Tuesday, 1 May 2018

Episode 4: Losing My Digital Fiction

Like all things digital, digital fiction is prone to obsolescence, and we're already losing key works. We chat about the evanescence of the medium, archiving digital fiction, and what we do as writers to make our works accessible for as long as possible - and whether we should even bother.

Links mentioned in this episode:
Podcasts (image coming!)

See Lyle's profile and work on her website, and Jordan's research and writing musings here.

Many thanks to Bangor University's School of Creative Studies & Media for use of their recording equipment and support of this podcast.

Produced by Lyle Skains & Jordan Glendenning. Music from Kurt James Werner.

Tuesday, 17 April 2018

Episode 3: Hypertext for the People

Hypertexts are one of the oldest and enduring forms of digital literature, dating from the 1st gen in 1987, to the explosion in indie games thanks to Twine. We chat about how hypertexts form the foundation of digital fiction, what role they play in culture, and we share some of our favorites.

Special shout out to Astrid Ensslin, Lyle's co-writer on our chapter on the history of hypertext, "Hypertext: From Storyspace to Twine" in The Bloomsbury Handbook of Electronic Literature. Her research into hypertext forms the backbone of our knowledge in this area!

Links mentioned in this episode:

This episode's "Pick a Card" topic:


See Lyle's profile and work on her website, and Jordan's research and writing musings here.

Many thanks to Bangor University's School of Creative Studies & Media for use of their recording equipment and support of this podcast.

Produced by Lyle Skains & Jordan Glendenning. Music from Kurt James Werner.

Tuesday, 3 April 2018

Episode 2: Interactive Fiction & Text Adventure Games



Interactive fiction (better known as text adventure games) is the forerunner of narrative-based video games. In this episode, we discuss the origins of IF, its commercial heyday, and what contemporary IF has become.

(Apologies for my voice - I'd been rather ill that week! -Lyle)

Links mentioned in this episode:

This episode's "Pick a Card" topic:


See Lyle's profile and work on her website, and Jordan's research and writing musings here.

Many thanks to Bangor University's School of Creative Studies & Media for use of their recording equipment and support of this podcast.

Produced by Lyle Skains & Jordan Glendenning. Music from Kurt James Werner.

Tuesday, 20 March 2018

Episode 1: You Already Read Digital Fiction

The term "digital fiction" may not be familiar to you, but the works probably are. "3rd generation" electronic literature often goes viral on social media; we enjoy it and pass it on without really thinking about what else is out there. But there's a lot else out there! In this episode, we discuss DF you may have already seen, and some you might want to look up.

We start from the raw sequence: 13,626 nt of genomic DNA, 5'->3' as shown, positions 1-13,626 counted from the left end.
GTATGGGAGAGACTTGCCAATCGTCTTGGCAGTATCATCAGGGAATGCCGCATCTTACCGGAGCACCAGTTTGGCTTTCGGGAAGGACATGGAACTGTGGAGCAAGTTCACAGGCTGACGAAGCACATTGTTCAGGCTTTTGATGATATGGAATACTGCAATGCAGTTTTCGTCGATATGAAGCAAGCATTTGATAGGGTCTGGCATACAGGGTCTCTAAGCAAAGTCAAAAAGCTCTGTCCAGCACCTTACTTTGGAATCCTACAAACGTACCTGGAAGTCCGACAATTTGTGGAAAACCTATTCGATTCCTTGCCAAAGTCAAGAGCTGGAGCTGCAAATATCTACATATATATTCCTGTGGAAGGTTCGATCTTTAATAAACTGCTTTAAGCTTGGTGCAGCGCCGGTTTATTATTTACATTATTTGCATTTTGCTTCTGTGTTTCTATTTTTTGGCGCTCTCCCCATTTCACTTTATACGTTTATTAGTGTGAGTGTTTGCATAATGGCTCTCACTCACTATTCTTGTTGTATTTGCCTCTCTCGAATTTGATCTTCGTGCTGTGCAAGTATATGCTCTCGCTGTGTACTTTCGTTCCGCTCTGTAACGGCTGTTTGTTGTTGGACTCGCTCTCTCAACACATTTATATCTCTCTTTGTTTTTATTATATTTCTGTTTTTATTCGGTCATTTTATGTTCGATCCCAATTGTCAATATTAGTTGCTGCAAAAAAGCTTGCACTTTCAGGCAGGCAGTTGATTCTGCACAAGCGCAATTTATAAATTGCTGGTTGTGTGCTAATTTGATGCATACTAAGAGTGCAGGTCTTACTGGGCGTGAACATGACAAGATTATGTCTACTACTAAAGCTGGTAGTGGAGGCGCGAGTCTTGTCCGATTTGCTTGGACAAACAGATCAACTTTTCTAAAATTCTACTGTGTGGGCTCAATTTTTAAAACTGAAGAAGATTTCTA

Links mentioned in this episode:

This episode's "Pick a Card" topic:


See Lyle's profile and work on her website, and Jordan's research and writing musings here.

Many thanks to Bangor University's School of Creative Studies & Media for use of their recording equipment and support of this podcast.

Produced by Lyle Skains & Jordan Glendenning. Music from Kurt James Werner.

Tuesday, 6 March 2018

Introduction to the Wonderbox Podcast


We made the plunge into podcasting. It may be dangerous to just let us rabbit on about our favorite topic, but let's see where it goes, eh?

The Wonderbox Podcast (available on iTunes, Stitcher, and Podbean) is a twice-monthly discussion between me (Lyle Skains) and Jordan Glendenning. As you may know, I am a digital writer and researcher in the School of Creative Studies and Media at Bangor University in Wales, UK; Jordan is a PhD candidate with me, studying transmedia writing.

We’re delving into the wondrous world of digital fiction — wait, what’s digital fiction? Well, the academic definition from Bell et al in their Screed for Digital fiction on the Electronic Book Review is: "fiction written for and read on a computer screen that pursues its verbal, discursive and/or conceptual complexity through the digital medium, and would lose something of its aesthetic and semiotic function if it were removed from that medium”. What that boils down to is that digital fiction is created for and read on digital devices, and needs the digital medium in order to function — not just print stories that have been digitized, like e-books.

The first few episodes of the podcast look at the digital fiction you’re already reading (even if you’re not really aware of it), interactive fiction and text adventure games, hypertexts, digital archiving, writing digital fiction, transmedia fiction, locative fiction, and the overlap of literature and games.

Future episodes will include interviews and guests, and since this is a new podcast, we’re happy to get feedback on its content and direction, so please tweet @wonderboxpub, email podcast at wonderboxpublishing.com, and visit us on Facebook. We hope our ongoing discussions help you dive in to our favorite fictional form. Stay tuned, and click on!

Introduction to the Wonderbox Podcast

We made the plunge into podcasting. It may be dangerous to just let us rabbit on about our favorite topic, but let's see where it goe...